Interestingly, you can also buy Shaw laminate flooring from Costco, too. This is notable because Shaw is Mohawk’s biggest competitor. However, these products aren’t actually sold in stores (there’s a weird affiliate program, don’t ask).
Mohawk Bridgeport Laminate is Sold Exclusively at Lowes
Offered exclusively by Lowes, Mohawk Bridgeport is exactly what you might expect from a box store exclusive. It’s fine. Just fine.
In fact, when it comes to Mohawk laminate flooring reviews, Bridgeport is about as middle of the road as they come.
And These Exclusive Collections Tend to Shift (Relatively) Regularly
Box store exclusives tend to shift relatively often, depending on who can get an exclusive deal with whom. One day you’ll see a product line on a website, the next day it’s gone. Not like Armstrong laminate flooring gone (which is literally not manufactured for the US market any longer), but you get the point.
For example: the Costco line of Mohawk laminate flooring used to be called “Harmonics”. You can still find it on some 3rd-party reseller sites, but for the most part, it’s disappeared entirely. This might have more to do with the fact that the Mohawk laminate flooring reviews of Harmonics were… well, let’s call them “mixed”, but still.
Mohawk Laminate Flooring Reviews: The Pros and Cons
We spent hours (seriously, hours) digging through Mohawk laminate flooring reviews, which we’ve distilled down into these pros and cons. If you’re still on the fence, this might help answer some of your questions!
Advantages of Mohawk Laminate Flooring
Let’s start with the good stuff, shall we?
Mohawk Offers a Huge Selection of Colors and Styles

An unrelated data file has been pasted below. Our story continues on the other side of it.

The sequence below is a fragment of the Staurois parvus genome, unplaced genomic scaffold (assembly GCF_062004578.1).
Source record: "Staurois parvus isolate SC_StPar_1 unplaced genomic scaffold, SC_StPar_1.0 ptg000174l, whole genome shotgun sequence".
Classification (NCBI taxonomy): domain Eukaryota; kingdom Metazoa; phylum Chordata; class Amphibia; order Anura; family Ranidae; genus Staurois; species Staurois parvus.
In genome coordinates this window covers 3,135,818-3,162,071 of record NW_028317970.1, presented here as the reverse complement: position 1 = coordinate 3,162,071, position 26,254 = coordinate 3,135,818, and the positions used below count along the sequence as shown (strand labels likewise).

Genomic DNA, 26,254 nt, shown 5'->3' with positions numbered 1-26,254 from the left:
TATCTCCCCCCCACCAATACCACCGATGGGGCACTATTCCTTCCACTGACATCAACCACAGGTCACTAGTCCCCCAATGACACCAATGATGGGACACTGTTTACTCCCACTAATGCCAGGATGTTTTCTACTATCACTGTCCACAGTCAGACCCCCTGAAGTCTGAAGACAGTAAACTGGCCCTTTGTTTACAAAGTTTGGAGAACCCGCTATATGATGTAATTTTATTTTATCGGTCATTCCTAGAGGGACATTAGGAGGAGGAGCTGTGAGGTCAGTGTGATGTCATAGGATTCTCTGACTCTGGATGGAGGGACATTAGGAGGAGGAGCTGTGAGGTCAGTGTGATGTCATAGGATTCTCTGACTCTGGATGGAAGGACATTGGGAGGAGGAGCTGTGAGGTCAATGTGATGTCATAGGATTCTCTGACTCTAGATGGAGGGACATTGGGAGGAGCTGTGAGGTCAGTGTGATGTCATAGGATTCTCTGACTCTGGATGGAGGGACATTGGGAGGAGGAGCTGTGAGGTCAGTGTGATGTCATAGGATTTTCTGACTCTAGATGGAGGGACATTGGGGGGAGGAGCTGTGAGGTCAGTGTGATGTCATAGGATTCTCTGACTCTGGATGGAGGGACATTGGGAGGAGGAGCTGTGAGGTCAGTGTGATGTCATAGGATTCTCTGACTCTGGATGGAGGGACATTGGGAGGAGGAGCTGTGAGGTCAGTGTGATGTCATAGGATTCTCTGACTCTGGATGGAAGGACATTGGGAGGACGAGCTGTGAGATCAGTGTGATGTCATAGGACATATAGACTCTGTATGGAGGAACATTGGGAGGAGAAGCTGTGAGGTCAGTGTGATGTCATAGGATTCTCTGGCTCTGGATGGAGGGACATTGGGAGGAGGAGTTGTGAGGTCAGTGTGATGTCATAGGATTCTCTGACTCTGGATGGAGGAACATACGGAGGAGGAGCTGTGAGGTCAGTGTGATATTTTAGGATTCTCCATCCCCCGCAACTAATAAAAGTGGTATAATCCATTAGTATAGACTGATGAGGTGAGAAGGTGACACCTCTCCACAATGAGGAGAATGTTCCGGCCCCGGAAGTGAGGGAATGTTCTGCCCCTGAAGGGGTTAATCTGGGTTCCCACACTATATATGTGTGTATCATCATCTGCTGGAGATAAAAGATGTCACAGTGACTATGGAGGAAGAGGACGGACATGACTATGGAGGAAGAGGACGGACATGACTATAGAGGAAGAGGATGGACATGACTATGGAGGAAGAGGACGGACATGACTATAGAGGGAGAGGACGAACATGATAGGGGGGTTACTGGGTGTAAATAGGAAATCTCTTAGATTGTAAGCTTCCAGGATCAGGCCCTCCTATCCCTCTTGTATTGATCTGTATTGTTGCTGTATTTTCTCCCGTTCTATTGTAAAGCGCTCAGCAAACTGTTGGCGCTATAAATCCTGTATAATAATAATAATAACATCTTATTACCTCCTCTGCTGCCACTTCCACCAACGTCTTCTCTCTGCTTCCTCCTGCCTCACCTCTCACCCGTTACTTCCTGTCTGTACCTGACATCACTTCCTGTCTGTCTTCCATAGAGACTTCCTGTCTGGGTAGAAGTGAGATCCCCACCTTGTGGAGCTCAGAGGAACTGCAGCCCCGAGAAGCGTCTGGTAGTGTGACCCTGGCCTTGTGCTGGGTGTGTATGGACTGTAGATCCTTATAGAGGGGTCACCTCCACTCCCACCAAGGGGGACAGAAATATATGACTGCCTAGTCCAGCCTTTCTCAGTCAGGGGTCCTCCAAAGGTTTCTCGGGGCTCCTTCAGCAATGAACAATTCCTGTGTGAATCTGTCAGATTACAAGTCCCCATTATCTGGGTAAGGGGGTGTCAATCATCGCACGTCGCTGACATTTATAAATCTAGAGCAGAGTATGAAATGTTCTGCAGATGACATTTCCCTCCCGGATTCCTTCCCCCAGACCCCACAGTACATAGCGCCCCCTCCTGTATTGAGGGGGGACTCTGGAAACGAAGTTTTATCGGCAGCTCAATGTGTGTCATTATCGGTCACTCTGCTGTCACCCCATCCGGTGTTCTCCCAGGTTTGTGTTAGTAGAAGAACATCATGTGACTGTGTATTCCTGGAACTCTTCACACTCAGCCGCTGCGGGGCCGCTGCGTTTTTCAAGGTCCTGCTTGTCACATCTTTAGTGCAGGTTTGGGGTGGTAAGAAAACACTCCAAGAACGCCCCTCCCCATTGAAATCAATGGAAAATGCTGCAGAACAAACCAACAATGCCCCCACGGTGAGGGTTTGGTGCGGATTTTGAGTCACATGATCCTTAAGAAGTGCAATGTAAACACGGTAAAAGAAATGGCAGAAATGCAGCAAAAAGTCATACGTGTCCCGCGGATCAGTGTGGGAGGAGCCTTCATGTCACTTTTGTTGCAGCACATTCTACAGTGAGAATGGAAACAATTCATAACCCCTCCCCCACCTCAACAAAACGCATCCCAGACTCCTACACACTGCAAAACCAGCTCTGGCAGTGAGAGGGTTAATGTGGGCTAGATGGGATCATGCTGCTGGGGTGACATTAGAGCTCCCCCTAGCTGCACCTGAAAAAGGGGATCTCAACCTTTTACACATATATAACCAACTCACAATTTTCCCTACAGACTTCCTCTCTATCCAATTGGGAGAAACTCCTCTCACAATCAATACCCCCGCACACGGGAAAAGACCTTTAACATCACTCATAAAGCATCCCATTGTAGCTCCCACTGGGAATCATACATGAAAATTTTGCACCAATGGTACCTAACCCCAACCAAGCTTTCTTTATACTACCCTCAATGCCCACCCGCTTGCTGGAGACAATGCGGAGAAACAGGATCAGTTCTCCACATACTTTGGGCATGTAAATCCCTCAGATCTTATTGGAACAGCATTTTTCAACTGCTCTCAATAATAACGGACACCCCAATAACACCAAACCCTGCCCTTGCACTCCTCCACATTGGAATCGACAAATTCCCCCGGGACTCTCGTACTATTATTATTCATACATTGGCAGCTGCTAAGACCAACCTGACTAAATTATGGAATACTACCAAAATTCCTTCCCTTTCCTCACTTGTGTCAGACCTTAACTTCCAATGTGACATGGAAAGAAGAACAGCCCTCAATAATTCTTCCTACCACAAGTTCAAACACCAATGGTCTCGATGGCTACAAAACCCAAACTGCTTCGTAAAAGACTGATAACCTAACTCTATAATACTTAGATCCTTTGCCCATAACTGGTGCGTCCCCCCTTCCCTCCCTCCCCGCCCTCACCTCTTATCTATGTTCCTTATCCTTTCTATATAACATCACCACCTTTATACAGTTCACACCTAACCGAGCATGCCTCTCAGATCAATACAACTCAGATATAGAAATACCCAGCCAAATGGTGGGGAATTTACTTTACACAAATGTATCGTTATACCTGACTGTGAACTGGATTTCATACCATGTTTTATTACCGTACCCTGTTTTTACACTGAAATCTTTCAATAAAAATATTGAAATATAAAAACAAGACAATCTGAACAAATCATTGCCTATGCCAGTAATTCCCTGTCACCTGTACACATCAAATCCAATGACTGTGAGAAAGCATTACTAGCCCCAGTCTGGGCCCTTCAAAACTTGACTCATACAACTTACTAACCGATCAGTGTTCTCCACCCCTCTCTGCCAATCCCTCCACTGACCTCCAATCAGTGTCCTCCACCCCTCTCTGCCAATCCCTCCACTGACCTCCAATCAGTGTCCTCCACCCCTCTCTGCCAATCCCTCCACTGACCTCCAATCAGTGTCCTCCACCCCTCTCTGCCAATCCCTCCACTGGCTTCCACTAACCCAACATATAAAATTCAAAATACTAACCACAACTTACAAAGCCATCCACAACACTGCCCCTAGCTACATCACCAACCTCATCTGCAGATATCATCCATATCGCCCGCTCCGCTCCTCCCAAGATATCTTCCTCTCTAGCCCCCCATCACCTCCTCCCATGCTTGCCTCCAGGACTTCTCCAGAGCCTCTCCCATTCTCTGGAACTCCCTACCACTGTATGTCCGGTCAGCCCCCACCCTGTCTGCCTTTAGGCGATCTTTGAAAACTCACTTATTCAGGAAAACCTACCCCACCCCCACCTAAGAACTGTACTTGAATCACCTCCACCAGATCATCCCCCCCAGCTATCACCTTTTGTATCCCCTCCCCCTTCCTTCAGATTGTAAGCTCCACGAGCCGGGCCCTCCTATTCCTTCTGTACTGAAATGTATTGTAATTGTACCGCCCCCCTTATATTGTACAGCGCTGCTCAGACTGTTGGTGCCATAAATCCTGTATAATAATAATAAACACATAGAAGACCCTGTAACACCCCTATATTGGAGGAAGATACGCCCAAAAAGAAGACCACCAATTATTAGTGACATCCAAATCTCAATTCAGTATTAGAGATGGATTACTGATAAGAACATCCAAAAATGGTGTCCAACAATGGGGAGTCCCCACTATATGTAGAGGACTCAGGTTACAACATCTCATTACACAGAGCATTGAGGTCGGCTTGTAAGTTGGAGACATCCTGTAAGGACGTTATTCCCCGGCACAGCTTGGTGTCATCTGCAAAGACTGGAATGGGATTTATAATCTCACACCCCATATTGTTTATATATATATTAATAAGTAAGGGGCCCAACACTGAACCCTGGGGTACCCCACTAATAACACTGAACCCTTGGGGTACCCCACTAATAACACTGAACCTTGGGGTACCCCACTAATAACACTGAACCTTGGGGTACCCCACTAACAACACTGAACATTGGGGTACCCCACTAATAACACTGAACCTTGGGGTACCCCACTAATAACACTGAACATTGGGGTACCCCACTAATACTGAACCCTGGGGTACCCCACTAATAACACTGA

Given the massive amount of laminate floors Mohawk offers (both under their own name and the Pergo brand), you’re basically guaranteed to find something you like.
Something bright and peppy for your sunroom flooring? Check. A moody statement for your Dr. Evil-themed dining room? Check.
Whatever your flooring ideas, there’s a Mohawk laminate to make it happen.
Mohawk Laminate Reviews Confirm: The Floors are Actually Waterproof
One thing that comes up again and again in reviews of Mohawk laminate: the waterproofing is not just a gimmick.
RevWood’s Hydroseal finish and GenuEdge beveled coatings (yeah, we didn’t choose the names) really do work. Together with the UniClic installation system, these features create something called WetProtect, which (absurd branding aside) is exactly what it sounds like.
Anyway, as we mentioned, Mohawk’s proprietary click-lock system is called Uniclic, and if reviews of Mohawk’s laminate floors are to be believed, it’s surprisingly DIY-friendly. In our experience, DIY flooring projects are… let’s say “not often worth the trouble”, but from the reviews we’ve read, this one seems to be pretty great.
Just make sure to read your warranty before installing—sometimes, an improper (or amateur) installation can void it.
The good news: from the reviews we read, this really does live up to the hype—both as a warranty and as a guarantee of just how scratch-resistant ande waterproof Mohawk laminate flooring really is.